Site Update: More Library Handcarts

Yeah, I know you want a game report. Yesterday was BANG17, which was pretty awesome. Even if the game hadn't been awesome, it would have been a good excuse to hang out for a day with some folks who I hadn't seen in too long a time: Andrea took a break from her hectic almost-graduated grad student schedule; Lofty Dave recovered from a cold just in time; Paul Du Bois drove up from San Jose.

Plus it was good to meet some new-to-me folks. Paul's Double Fine co-worker Pete Demoreuille was introduced as "Smart Pete" and lived up to his nickname. I got wrapped in aluminum foil by The Smoking Gnu. I met Paul, the mysterious force behind the Bay Area Night Game wiki. I found out that Michael of team Taft on a Raft knows some Double Fine folks.

But I'm not going to try to write about that now. Today, I've been kind of a wreck. I didn't get much sleep Friday night, and so early Saturday I drank an excessive amount of coffee. I was doing my Buzzy the Hummingbird impression all day. Today, I went cold turkey on the sauce. I've mostly been napping. When I haven't been napping, I haven't been... effective. Like just now I opened up a big jug of orange juice to pour myself a glass, and tossed the jug cap. I didn't want to do that--I needed to re-cap the jug. What saved me from fishing the cap out of the trash? I was so spacey that my toss missed the garbage bin.

The only worthwhile thing I got done today was to prepare some photos from yesterday. These aren't the BANG 17 photos. I have a few of those, but they're not ready yet. You can look at Lofty's photos, starting with this one showing most of the team covering a Smoking Gnu with foil.

I have photos of what I did before the game: photos of book trucks from Doe Library. I now have two hand cart photos showing graffiti in languages I can't read. One in (I guess) Chinese and one in (I guess) Arabic.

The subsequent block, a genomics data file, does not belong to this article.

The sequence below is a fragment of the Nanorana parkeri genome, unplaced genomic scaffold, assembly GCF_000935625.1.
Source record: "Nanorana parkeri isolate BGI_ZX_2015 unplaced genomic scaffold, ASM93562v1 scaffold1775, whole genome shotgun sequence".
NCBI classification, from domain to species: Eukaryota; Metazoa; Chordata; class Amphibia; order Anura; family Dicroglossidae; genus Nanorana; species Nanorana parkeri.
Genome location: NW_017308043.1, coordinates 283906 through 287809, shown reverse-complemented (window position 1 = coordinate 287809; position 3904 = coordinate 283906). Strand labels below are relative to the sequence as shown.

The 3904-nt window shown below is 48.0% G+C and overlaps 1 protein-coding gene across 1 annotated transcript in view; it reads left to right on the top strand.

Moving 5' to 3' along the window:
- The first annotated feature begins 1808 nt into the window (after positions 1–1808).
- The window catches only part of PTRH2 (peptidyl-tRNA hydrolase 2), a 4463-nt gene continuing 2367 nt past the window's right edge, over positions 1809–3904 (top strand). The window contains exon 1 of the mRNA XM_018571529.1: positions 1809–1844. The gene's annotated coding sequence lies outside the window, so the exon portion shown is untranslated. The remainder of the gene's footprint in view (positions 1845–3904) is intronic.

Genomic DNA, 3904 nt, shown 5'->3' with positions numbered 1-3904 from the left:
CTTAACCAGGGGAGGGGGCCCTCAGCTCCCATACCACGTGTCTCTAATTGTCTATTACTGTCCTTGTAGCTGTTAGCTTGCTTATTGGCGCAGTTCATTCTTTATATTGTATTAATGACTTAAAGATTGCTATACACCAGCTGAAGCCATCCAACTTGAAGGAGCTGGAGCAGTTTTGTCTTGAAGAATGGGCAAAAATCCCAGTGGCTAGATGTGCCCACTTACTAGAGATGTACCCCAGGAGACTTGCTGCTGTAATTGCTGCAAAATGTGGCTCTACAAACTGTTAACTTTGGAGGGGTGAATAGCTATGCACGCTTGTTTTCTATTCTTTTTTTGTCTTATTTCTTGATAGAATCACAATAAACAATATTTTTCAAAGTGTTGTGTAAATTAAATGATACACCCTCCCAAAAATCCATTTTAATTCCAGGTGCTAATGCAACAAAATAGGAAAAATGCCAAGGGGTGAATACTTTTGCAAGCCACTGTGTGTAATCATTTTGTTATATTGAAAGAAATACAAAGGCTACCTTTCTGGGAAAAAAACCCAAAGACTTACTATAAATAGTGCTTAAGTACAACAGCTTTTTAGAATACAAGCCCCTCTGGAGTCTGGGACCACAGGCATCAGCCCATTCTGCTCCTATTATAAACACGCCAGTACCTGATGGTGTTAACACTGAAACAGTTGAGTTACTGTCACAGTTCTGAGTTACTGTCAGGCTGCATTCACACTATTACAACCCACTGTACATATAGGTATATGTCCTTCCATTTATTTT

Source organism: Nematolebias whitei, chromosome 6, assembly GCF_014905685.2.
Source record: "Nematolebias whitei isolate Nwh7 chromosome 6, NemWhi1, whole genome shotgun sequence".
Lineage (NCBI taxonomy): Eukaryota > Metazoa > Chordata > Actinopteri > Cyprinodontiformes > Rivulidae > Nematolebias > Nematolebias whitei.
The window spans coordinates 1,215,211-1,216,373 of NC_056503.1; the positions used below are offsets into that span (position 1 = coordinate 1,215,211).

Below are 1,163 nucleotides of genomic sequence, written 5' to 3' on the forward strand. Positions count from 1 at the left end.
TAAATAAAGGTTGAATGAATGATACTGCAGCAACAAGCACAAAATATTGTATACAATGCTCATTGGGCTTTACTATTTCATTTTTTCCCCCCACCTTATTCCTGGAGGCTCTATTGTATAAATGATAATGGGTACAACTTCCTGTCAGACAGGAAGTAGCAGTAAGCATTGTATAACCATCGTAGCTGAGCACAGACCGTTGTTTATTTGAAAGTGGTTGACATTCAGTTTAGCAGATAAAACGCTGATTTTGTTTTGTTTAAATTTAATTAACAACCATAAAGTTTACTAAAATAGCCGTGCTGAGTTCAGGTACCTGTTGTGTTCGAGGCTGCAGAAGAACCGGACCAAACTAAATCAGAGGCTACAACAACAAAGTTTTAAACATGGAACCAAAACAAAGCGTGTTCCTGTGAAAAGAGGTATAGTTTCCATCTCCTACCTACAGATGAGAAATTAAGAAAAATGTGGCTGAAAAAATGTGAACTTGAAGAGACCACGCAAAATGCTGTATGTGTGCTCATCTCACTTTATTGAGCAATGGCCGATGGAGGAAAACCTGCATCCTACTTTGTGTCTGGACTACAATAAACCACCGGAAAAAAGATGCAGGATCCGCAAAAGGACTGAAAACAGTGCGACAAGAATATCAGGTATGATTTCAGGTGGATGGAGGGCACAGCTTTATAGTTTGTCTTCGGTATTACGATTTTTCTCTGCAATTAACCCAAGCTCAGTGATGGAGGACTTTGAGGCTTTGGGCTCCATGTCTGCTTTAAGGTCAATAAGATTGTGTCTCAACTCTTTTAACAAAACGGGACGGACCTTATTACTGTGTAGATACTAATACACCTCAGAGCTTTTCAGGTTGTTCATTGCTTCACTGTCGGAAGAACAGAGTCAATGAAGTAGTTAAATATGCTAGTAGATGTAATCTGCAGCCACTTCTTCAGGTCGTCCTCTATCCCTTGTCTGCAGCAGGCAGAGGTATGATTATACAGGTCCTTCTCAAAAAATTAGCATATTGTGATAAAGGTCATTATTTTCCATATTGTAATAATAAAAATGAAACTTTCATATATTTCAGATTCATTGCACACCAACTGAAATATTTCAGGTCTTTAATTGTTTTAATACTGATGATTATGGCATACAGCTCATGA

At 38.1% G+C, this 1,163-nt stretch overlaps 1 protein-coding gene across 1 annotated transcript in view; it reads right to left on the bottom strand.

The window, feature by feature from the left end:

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Book Report: Malcolm X

Here I sit in a dark train somewhere in the vicinity of Menlo Park. The train is dark and stopped. An alarm bell rings constantly. We have stopped because we hit a car. At first, this was a sad scary thing to have done--until we heard that there wasn't anyone in the car. Now we sit and wait for a tow truck to tug away the car, wait for track inspectors to give us the all-clear to move forward again. I suppose I'll get home tonight, but not as early as I'd hoped. I'm learning to ignore the bell. I could try to convince you that this was a major ordeal, but I don't think you'd believe me, nor should you. I've had an easy life. Not like Malcolm X. I read a comic book about him.

It's a comic book biography by Andrew Helfer and Randy deBurke. It's pretty good. I'd read a couple of not-so-interesting short biographies of Malcolm X. So I decided that his life was not-so-interesting. I picked up this comic because it had pretty art. And I read it. And it was interesting. So maybe I should read a longer biography.